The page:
Part one of this four-part blog focused on stock option nuisances. Since we are in the middle of equity award season I’ll keep the momentum going as this blog will focus on stock options’ little sister — the Restricted Stock Unit (RSU).
How does a RSU work?
Typically, an executive’s first foray into the coveted equity pool is with some form of RSU. Basically an RSU is a stock given to an individual with a future ownership (or vesting) date. Once that occurs, the RSU is owned free and clear by the employee. Let’s take another example using DuPont. At DuPont (now DowDuPont), RSUs are typically given in February. They then vest 1/3 every year (starting on the first year anniversary). Therefore, if an executive is given 9,000 shares on February 1st 2018, the first vesting would occur on February 1st 2019 in the amount of 3,000 shares and then again the following two years. When the vesting of shares occurs they are taxed as ordinary income. At that point, most companies withhold the taxes in the form of shares. Therefore, if you’re in the 33% tax bracket, you’d be left with 2,000 shares in your account. The net value in your brokerage account becomes the value of the stock (at the time of vesting) multiplied by the amount of shares. Thus, if the shares are worth $100 at the time of vesting, your after-tax net value would be $200,000. Unlike a stock option, when the stock trading price is above zero the shares will provide an immediate value in your account as long as the company is still around when these units vest. Also, there are no additional taxes owed on appreciation from the issue date to the vesting date. You are simply taxed at the fair market value the date they vest. Once you receive RSUs for a certain number of years (in DuPont’s case four years), you’ll fall into a period of multiple vesting schedules at one time. Think of it like this: in 2021, you’ll be get the last year vesting of the 2018 tranche, the second year vesting of the 2019 tranche, and the first year vesting of the 2020 tranche. Basically, it’ll feel like you received one entire year of issue all at once!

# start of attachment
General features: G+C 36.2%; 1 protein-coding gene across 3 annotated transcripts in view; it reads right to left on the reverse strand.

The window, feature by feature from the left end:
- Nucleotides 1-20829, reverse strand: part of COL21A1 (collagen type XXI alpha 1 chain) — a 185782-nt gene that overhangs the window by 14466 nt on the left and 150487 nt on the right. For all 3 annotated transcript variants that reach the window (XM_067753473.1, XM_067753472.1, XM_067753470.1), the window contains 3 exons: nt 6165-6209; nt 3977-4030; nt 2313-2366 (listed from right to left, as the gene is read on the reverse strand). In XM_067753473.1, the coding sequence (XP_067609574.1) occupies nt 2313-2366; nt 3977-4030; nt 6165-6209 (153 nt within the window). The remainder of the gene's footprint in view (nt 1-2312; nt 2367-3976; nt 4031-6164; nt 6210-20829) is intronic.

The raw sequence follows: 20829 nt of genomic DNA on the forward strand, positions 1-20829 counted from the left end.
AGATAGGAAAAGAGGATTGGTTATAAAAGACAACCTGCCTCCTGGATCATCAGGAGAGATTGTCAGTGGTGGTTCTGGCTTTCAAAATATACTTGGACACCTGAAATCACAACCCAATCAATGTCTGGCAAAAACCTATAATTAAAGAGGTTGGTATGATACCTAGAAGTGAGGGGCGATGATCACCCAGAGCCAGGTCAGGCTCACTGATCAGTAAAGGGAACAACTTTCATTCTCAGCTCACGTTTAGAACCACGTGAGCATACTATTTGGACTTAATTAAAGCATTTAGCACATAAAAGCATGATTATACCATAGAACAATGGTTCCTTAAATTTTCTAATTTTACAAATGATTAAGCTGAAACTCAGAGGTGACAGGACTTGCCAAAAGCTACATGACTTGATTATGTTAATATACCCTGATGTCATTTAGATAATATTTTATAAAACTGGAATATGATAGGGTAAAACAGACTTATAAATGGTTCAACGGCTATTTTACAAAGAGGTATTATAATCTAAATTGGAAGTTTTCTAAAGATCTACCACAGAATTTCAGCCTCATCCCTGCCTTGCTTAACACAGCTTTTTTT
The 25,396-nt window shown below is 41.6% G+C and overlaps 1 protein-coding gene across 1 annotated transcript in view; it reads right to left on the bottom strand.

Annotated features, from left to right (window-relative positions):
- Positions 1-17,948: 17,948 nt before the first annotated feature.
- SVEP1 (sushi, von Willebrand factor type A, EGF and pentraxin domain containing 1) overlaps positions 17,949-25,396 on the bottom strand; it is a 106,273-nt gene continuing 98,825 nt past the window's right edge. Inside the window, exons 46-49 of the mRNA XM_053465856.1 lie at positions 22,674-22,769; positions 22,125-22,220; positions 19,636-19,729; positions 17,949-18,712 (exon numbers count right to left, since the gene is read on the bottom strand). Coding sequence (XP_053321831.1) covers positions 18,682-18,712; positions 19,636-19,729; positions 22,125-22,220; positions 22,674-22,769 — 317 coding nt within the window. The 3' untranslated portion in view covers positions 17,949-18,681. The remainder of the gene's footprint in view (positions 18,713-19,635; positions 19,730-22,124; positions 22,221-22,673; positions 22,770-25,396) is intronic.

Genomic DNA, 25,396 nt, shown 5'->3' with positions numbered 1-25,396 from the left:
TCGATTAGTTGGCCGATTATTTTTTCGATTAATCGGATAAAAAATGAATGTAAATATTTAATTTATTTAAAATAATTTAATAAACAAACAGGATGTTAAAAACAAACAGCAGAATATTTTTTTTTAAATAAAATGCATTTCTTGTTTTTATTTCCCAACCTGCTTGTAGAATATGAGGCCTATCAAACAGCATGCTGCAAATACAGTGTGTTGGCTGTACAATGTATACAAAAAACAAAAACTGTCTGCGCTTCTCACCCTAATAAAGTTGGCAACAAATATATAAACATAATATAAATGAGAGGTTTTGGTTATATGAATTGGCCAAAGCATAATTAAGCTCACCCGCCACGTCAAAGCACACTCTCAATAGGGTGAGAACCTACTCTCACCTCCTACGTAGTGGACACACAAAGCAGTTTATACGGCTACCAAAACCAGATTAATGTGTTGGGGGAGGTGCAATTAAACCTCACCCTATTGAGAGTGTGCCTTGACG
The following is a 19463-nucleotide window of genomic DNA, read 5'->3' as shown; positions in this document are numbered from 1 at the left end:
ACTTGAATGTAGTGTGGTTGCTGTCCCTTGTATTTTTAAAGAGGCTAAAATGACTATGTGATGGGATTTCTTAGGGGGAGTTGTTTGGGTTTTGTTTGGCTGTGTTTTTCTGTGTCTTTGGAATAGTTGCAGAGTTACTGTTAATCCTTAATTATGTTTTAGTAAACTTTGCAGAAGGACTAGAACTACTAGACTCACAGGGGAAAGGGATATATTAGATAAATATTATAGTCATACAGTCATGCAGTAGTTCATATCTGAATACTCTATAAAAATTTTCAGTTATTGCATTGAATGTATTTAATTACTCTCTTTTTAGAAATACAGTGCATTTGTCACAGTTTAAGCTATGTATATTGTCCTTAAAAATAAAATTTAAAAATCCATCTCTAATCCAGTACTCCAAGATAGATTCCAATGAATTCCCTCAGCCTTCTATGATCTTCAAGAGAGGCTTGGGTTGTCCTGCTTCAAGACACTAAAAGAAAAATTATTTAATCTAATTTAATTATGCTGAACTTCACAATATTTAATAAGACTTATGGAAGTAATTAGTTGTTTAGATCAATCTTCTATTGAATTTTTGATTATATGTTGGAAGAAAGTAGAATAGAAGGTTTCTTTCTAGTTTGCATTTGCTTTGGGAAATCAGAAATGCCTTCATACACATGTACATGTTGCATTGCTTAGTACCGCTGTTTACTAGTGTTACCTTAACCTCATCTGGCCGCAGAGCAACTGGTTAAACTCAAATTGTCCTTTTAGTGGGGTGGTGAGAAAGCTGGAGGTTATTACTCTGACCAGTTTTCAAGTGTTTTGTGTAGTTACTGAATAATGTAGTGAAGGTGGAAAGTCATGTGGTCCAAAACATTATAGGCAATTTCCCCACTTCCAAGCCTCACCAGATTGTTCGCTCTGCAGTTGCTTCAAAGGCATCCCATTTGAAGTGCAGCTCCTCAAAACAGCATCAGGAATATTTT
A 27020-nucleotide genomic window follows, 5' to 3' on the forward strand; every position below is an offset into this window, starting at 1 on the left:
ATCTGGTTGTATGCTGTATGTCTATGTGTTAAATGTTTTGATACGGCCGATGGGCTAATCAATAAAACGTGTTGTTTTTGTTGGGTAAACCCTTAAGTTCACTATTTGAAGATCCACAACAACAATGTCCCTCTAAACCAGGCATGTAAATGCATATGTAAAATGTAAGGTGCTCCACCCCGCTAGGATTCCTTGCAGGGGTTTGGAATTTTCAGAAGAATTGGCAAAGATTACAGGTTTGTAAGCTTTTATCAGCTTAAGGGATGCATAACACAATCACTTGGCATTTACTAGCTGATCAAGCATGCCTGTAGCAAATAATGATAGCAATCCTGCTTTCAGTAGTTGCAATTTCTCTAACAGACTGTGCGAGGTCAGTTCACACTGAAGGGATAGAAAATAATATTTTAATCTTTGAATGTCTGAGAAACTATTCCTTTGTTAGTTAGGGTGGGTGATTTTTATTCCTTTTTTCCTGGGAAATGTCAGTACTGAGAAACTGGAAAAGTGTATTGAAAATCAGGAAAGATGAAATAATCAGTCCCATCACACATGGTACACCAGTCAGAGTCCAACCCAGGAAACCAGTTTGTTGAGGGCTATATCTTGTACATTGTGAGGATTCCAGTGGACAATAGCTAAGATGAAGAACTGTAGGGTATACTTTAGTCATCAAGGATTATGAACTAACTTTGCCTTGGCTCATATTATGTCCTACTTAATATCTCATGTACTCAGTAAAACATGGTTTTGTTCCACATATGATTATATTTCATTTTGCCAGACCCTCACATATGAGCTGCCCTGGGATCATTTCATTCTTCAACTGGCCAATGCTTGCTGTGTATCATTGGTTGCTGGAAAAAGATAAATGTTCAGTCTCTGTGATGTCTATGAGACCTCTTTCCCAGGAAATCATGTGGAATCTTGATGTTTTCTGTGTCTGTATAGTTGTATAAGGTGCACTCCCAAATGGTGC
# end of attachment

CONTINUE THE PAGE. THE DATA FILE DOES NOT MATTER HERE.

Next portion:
Why do companies give RSUs?
Companies give RSUs for many of the same reasons they give stock options — to entice and keep key employees. Going back to my DuPont example, you can see if you leave the company at any point, you’ll be giving up some amount of unvested units. Typically as you are moving up the corporate food chain, the amount of units given increases. Thus they become more valuable and harder to walk away from. The other added bonus (from the company’s perspective), is that they have a way to incentivize the employee and drive the value of the stock up. Company performance directly affects the stock price. At the end of the day, it aligns senior management, executives, and (most importantly), the shareholders to whom they are beholden.
How do companies determine the value of the RSU?
Thankfully, this is less convoluted than valuing a stock option. Instead, a RSU is given to you based on current value. Let’s say your target employee bonus is 25% of your base pay. If you make $200,000/yr in base pay, that would be $50,000/yr in “bonus dollars.” If your cash bonus is $30,000, then the company would give you $20,000 in restricted units. In our example of a stock being valued at $100/share that would mean you would receive 200 shares in addition to your cash bonus.
Final thoughts on RSUs.
The life-altering ability of RSUs are less than stock options. That said, there is much more certainty and less finessing when handling them. Most people look at RSUs as “found money.” Often, I see it as a source of funds for that addition on your home or payment for your child’s college costs. RSU’s are typically given before one enters the stock option pool and generally given in conjunction with stock options once you hit a certain level. My advice is to get into this pool as soon as you can. It makes you more desirable to other companies and is typically the first sign that you’ve “arrived.”